The Ca’ dei Frati company has been renowned since 1782, as confirmed by a document that refers to "a house with a cellar located in Lugana in the Sermion district known as the place of the Friars”. In 1939, Felice Dal Cero, son of Domenico, formerly a wine grower in Montecchia di Crosara near Verona, moved to that very house in Lugana di Sirmione, immediately realising the area’s potential for vine cultivation. After thirty years working in the vineyard and the cellar, his son Pietro took part in the creation of the DOC in 1969, bottling his first wine with the label Lugana Casa dei Frati, later named Ca’ dei Frati. In 2012, Pietro Dal Cero passed away, leaving the cultural legacy to his wife Santa Rosa and children Igino, Gian Franco and Anna Maria, who run the company with the same passion and determination.The grapes of every vineyard are vinified separately in order to gain a clearer vision of the expressions of the "terroir". The processes take place with the utmost respect for the raw material through an innovative technique refined over the years that enables us to obtain full-bodied wines with great longevity. The bond and the continuous collaboration with Gino Veronelli has helped to create and plan their wines over time.
Containing an exciting mix of wine producing subregions, Lombardy is Italy’s largest in size and population. Good quality Pinot noir, Bonarda and Barbera have elevated the reputation of the plains of Oltrepò Pavese. To its northeast in the Alps, Valtellina is the source of Italy’s best Nebbiolo wines outside of Piedmont. Often missed in the shadow of Prosecco, Franciacorta produces collectively Italy’s best Champagne style wines, and for the fun and less serious bubbly, find Lambrusco Mantovano around the city of Mantua. Lugana, a dry white with a devoted following, is produced to the southwest of Lake Garda.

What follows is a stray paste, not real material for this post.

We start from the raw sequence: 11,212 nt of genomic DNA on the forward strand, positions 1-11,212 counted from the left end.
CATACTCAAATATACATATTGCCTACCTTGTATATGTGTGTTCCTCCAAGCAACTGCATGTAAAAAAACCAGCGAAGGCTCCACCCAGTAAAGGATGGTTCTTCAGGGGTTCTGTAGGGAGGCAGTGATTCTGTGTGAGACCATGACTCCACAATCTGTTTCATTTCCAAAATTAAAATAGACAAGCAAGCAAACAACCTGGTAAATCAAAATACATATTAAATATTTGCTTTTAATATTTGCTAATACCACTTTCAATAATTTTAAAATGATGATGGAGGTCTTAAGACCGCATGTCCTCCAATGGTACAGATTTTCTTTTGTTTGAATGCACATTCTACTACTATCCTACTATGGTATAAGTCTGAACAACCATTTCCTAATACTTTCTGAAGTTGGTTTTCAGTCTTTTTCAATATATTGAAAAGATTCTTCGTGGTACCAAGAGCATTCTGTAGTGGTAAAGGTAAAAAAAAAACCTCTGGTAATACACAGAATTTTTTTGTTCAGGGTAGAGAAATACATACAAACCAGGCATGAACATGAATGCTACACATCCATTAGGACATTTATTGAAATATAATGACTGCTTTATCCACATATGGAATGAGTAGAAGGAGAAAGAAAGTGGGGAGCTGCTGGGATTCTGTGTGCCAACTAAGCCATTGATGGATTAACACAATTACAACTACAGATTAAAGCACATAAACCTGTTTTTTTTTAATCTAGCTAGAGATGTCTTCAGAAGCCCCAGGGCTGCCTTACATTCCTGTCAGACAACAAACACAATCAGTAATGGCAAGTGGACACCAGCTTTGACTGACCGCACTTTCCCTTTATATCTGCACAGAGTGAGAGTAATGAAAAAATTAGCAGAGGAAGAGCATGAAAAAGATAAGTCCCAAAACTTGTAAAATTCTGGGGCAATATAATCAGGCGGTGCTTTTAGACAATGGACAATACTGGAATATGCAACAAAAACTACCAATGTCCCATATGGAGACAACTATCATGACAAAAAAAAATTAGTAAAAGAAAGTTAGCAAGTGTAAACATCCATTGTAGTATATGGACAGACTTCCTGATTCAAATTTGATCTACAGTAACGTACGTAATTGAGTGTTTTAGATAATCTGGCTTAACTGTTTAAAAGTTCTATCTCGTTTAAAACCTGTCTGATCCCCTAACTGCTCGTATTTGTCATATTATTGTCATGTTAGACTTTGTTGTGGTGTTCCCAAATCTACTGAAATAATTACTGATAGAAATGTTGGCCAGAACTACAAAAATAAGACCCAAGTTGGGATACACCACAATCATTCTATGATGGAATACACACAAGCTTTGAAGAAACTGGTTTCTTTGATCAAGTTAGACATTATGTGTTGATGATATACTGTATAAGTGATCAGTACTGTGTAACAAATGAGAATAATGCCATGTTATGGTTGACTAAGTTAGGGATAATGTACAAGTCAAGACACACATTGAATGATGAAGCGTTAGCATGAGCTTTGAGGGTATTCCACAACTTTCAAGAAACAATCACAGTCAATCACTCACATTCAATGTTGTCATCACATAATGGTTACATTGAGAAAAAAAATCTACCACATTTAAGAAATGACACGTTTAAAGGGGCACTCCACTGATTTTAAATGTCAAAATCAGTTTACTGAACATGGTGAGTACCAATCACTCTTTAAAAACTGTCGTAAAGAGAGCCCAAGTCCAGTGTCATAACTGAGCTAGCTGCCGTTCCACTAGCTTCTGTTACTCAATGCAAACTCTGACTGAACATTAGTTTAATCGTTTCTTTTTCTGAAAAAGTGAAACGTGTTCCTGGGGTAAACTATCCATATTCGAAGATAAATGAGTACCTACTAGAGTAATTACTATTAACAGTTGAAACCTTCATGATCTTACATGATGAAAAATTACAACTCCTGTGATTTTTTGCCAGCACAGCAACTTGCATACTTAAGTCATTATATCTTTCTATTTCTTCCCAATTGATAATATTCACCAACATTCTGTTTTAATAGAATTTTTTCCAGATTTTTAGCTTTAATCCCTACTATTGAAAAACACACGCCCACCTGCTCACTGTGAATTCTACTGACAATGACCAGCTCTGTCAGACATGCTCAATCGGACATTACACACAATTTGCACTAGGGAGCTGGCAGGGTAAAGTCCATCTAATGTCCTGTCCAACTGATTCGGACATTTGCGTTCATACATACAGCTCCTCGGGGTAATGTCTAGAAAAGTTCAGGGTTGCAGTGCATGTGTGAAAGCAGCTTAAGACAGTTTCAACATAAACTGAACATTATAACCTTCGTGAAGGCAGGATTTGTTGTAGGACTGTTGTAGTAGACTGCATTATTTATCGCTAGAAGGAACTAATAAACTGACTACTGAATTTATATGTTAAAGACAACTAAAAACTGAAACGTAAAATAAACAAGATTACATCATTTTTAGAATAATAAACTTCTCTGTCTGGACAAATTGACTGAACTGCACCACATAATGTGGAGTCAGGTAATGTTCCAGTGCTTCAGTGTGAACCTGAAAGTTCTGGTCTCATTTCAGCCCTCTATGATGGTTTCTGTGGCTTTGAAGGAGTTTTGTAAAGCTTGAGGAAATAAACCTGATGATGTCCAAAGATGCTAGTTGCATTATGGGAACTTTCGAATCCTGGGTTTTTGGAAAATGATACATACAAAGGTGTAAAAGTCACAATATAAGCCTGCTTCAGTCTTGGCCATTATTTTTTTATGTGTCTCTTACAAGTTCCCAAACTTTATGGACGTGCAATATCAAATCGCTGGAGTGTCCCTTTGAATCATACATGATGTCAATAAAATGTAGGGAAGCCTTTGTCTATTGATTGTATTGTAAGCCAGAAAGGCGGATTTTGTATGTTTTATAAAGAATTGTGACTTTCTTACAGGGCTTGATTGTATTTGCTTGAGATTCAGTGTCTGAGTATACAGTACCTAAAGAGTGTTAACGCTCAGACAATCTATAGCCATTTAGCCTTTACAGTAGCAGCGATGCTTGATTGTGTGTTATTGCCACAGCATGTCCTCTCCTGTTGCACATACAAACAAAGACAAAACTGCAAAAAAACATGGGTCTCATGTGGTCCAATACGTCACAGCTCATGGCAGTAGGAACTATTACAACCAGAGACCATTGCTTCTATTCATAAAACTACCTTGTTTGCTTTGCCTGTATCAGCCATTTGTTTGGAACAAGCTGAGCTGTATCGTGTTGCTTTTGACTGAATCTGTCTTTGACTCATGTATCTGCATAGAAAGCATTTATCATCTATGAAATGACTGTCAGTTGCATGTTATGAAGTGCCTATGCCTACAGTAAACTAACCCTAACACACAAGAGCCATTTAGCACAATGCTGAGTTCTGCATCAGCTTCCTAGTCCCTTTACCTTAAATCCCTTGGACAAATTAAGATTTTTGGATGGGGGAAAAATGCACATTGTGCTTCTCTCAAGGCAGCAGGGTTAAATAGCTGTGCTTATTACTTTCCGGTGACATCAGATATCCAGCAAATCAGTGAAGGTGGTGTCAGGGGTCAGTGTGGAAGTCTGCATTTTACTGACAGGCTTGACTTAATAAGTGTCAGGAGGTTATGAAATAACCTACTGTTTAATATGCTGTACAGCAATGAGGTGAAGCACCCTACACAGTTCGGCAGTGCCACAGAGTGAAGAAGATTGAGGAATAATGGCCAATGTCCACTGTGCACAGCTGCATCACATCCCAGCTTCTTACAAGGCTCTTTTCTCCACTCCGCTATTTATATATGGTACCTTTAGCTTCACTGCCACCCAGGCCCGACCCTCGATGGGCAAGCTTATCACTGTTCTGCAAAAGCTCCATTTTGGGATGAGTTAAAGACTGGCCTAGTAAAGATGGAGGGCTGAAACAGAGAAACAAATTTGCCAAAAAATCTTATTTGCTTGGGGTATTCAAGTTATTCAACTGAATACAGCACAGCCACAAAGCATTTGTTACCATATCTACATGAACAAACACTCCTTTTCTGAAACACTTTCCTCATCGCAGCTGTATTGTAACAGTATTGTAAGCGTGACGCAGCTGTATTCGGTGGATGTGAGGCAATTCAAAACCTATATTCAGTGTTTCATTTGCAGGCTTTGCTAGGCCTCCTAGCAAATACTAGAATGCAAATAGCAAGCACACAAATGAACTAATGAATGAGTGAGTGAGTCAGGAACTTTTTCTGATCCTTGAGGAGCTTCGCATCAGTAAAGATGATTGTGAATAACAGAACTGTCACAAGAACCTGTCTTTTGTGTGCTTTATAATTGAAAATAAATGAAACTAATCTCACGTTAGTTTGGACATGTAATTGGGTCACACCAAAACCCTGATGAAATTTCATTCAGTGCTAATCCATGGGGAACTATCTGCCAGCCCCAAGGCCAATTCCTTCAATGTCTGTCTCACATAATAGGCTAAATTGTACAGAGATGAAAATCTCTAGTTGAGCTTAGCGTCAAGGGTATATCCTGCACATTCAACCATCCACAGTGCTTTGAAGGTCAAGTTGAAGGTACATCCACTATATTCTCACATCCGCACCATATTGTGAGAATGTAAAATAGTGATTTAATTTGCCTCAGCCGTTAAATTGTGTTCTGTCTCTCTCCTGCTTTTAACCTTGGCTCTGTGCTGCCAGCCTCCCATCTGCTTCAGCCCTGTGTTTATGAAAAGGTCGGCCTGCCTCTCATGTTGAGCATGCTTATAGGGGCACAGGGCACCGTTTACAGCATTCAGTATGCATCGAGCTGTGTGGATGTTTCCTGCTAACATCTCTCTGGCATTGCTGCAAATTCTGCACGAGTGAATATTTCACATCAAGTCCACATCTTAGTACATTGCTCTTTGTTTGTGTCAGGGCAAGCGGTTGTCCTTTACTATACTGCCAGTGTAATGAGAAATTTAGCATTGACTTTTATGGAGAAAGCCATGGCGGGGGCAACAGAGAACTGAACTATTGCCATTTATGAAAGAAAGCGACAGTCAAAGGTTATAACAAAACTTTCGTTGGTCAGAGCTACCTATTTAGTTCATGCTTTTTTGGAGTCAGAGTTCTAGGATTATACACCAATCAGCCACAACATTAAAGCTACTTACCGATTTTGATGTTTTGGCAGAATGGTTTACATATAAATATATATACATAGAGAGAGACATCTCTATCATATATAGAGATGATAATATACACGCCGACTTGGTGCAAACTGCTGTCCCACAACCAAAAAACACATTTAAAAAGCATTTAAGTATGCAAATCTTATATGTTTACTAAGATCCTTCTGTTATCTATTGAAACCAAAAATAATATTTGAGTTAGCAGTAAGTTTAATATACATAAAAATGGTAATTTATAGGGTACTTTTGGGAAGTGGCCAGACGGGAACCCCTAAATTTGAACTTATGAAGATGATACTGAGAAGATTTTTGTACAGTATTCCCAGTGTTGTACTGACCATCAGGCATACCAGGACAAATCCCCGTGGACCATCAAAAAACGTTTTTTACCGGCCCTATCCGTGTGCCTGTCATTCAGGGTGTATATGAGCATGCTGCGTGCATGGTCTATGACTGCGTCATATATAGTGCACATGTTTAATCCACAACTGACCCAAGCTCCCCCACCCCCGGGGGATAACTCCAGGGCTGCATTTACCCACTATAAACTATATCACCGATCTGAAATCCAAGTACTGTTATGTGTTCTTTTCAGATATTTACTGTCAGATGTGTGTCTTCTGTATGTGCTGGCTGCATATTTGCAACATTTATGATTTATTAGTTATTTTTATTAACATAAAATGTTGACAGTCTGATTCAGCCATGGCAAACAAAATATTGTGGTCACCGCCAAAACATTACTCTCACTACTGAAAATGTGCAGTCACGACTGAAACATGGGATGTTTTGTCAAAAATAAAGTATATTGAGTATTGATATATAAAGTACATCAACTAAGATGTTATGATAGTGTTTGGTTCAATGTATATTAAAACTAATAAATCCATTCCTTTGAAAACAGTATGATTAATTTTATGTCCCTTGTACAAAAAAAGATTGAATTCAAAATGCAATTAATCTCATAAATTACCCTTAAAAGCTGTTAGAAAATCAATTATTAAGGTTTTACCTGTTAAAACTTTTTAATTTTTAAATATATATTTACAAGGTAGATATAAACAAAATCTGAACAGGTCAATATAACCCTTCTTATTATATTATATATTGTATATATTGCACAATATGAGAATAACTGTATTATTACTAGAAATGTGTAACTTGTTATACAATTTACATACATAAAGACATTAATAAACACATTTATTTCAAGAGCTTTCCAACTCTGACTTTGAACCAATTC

Whether it’s playful and fun or savory and serious, most rosé today is not your grandmother’s White Zinfandel, though that category remains strong. Pink wine has recently become quite trendy, and this time around it’s commonly quite dry. Since the pigment in red wines comes from keeping fermenting juice in contact with the grape skins for an extended period, it follows that a pink wine can be made using just a brief period of skin contact—usually just a couple of days. The resulting color depends on grape variety and winemaking style, ranging from pale salmon to deep magenta.